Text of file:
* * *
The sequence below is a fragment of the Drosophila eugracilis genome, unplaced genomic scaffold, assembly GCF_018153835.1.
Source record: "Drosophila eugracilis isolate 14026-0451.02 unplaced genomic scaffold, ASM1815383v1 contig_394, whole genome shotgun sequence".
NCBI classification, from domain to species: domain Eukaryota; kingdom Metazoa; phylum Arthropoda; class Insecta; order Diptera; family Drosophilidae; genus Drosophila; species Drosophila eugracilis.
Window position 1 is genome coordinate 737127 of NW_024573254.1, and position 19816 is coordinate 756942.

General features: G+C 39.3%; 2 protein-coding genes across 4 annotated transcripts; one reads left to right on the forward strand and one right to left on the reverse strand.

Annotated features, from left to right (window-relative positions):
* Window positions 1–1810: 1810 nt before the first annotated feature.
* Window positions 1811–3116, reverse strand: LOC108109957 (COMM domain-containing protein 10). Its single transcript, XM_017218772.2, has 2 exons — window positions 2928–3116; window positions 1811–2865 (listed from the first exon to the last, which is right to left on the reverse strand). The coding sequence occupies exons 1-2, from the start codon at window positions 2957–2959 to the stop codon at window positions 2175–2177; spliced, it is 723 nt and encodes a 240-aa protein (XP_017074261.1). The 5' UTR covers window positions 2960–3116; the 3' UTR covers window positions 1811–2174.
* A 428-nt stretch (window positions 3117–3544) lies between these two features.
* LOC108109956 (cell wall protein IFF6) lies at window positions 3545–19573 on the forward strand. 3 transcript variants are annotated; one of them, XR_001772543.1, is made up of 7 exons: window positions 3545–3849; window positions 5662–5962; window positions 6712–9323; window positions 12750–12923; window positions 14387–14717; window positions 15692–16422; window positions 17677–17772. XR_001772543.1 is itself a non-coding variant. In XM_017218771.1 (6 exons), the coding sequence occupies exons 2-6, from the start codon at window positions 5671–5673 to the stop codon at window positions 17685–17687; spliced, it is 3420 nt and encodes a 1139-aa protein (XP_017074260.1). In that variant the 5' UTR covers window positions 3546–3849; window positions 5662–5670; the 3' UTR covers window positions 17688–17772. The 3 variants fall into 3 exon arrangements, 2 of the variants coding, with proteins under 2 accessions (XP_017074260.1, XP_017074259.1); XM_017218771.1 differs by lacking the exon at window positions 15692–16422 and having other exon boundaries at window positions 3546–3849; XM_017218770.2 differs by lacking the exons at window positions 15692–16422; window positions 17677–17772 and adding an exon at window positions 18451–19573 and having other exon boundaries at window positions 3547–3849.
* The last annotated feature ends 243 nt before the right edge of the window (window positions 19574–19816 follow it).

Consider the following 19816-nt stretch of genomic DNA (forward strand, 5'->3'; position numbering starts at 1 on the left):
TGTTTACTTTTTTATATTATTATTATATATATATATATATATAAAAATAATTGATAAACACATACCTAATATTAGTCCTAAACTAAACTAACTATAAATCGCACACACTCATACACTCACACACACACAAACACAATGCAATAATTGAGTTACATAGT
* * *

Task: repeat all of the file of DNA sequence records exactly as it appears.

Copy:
The sequence below is a fragment of the Drosophila eugracilis genome, unplaced genomic scaffold, assembly GCF_018153835.1.
Source record: "Drosophila eugracilis isolate 14026-0451.02 unplaced genomic scaffold, ASM1815383v1 contig_394, whole genome shotgun sequence".
NCBI classification, from domain to species: domain Eukaryota; kingdom Metazoa; phylum Arthropoda; class Insecta; order Diptera; family Drosophilidae; genus Drosophila; species Drosophila eugracilis.
Window position 1 is genome coordinate 737127 of NW_024573254.1, and position 19816 is coordinate 756942.

General features: G+C 39.3%; 2 protein-coding genes across 4 annotated transcripts; one reads left to right on the forward strand and one right to left on the reverse strand.

Annotated features, from left to right (window-relative positions):
* Window positions 1–1810: 1810 nt before the first annotated feature.
* Window positions 1811–3116, reverse strand: LOC108109957 (COMM domain-containing protein 10). Its single transcript, XM_017218772.2, has 2 exons — window positions 2928–3116; window positions 1811–2865 (listed from the first exon to the last, which is right to left on the reverse strand). The coding sequence occupies exons 1-2, from the start codon at window positions 2957–2959 to the stop codon at window positions 2175–2177; spliced, it is 723 nt and encodes a 240-aa protein (XP_017074261.1). The 5' UTR covers window positions 2960–3116; the 3' UTR covers window positions 1811–2174.
* A 428-nt stretch (window positions 3117–3544) lies between these two features.
* LOC108109956 (cell wall protein IFF6) lies at window positions 3545–19573 on the forward strand. 3 transcript variants are annotated; one of them, XR_001772543.1, is made up of 7 exons: window positions 3545–3849; window positions 5662–5962; window positions 6712–9323; window positions 12750–12923; window positions 14387–14717; window positions 15692–16422; window positions 17677–17772. XR_001772543.1 is itself a non-coding variant. In XM_017218771.1 (6 exons), the coding sequence occupies exons 2-6, from the start codon at window positions 5671–5673 to the stop codon at window positions 17685–17687; spliced, it is 3420 nt and encodes a 1139-aa protein (XP_017074260.1). In that variant the 5' UTR covers window positions 3546–3849; window positions 5662–5670; the 3' UTR covers window positions 17688–17772. The 3 variants fall into 3 exon arrangements, 2 of the variants coding, with proteins under 2 accessions (XP_017074260.1, XP_017074259.1); XM_017218771.1 differs by lacking the exon at window positions 15692–16422 and having other exon boundaries at window positions 3546–3849; XM_017218770.2 differs by lacking the exons at window positions 15692–16422; window positions 17677–17772 and adding an exon at window positions 18451–19573 and having other exon boundaries at window positions 3547–3849.
* The last annotated feature ends 243 nt before the right edge of the window (window positions 19574–19816 follow it).

Consider the following 19816-nt stretch of genomic DNA (forward strand, 5'->3'; position numbering starts at 1 on the left):
TGTTTACTTTTTTATATTATTATTATATATATATATATATATAAAAATAATTGATAAACACATACCTAATATTAGTCCTAAACTAAACTAACTATAAATCGCACACACTCATACACTCACACACACACAAACACAATGCAATAATTGAGTTACATAGT